NEW YORK, Feb 6, 2016:
Aircraft engine maker CFM International said its backlog hit a record US$180 billion (RM747 billion) last year as sales of fuel-efficient jetliners rose despite low oil prices and weakening economies that have raised concern about an aviation slowdown.
CFM, a joint venture of General Electric Co and Safran SA of France, said its backlog rose to 13,400 engines, including 2,154 sales in 2015 valued at US$27 billion.
The backlog of LEAP engines, which power Airbus A320neo and Boeing 737 MAX jetliners entering service this year and next, rose by 1,418 last year to total more than 10,000 units valued at US$140 billion, the company said.
CFM said it sold almost 600 engines last month. Last year’s sales were about half the number booked in 2014, a record year.
But CFM said demand is holding up even though the rationale for fuel savings is undercut by low oil prices and signs that the aircraft business cycle is peaking.
Those issues have raised concerns that Boeing and Airbus may have to curb single-aisle plane production.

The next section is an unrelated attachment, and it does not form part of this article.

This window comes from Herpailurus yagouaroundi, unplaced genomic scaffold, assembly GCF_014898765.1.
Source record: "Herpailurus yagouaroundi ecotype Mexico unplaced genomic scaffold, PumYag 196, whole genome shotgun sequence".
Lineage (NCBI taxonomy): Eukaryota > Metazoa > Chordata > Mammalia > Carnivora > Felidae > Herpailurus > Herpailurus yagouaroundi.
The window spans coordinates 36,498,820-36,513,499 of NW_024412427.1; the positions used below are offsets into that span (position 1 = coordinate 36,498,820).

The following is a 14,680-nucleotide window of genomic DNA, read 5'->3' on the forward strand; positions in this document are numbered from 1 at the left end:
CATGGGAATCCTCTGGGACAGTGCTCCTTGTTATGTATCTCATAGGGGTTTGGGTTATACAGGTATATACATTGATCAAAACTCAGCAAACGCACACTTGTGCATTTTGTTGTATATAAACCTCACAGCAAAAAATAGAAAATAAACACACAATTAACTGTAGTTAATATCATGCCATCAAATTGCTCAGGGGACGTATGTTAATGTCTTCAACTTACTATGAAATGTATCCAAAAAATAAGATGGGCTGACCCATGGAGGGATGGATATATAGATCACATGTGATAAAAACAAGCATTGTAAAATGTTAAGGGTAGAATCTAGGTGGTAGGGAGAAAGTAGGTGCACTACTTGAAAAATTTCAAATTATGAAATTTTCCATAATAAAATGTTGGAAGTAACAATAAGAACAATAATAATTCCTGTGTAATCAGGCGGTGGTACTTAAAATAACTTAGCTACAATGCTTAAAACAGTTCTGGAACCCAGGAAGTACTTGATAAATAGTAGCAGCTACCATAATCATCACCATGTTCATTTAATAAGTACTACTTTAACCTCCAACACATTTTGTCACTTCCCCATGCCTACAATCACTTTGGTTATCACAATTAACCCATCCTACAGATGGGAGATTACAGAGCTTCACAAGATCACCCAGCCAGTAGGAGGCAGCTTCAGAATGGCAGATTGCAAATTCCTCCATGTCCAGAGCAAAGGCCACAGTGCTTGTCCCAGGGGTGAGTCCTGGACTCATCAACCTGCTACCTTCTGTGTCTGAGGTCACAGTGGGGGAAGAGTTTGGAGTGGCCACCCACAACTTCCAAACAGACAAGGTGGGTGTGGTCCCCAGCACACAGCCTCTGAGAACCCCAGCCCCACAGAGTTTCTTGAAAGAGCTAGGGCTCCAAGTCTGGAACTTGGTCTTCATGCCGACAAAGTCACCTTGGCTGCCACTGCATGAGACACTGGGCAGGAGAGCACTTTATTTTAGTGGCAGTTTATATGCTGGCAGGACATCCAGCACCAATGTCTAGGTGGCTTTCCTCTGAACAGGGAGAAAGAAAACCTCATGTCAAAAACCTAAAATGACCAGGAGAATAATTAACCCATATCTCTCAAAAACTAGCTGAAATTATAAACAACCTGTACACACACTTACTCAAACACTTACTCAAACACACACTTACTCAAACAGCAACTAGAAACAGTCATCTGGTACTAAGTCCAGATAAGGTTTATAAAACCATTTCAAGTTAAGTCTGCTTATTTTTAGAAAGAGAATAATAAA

Boeing said last month it will slow 737 output this year, but both Boeing and Airbus plan to boost output sharply over the next few years.
“For CFM, life is good,” chief executive Jean-Paul Ebanga said on a conference call ahead of the Singapore Airshow, which begins on Feb 16.
“Not only are we confident today, but we are confident in the future,” he added, noting CFM is undertaking its largest testing programme ever and working closely with suppliers to ensure stable production and cost controls.
His comments came after the Geared Turbofan engine made by Pratt & Whitney, which competes with the LEAP, developed a glitch.
Pratt has said it expects the problem, which requires a three-minute cooling procedure before the engine can be restarted under some circumstances, to be fixed this month.
CFM officials said yesterday the LEAP restarts in 50 seconds per engine.
The Pratt issue delayed delivery of the first A320neo by several weeks. Pratt and Airbus said yesterday they are in talks with customers about A320neo delivery schedules. Pratt’s engine is available on the Airbus A320neo but not the 737 MAX.
CFM said it expects to build more than 140 LEAP engines and about 1,700 CFM56 engines this year. It confirmed it targets annual LEAP production of more than 2,000 by 2020, as reported earlier.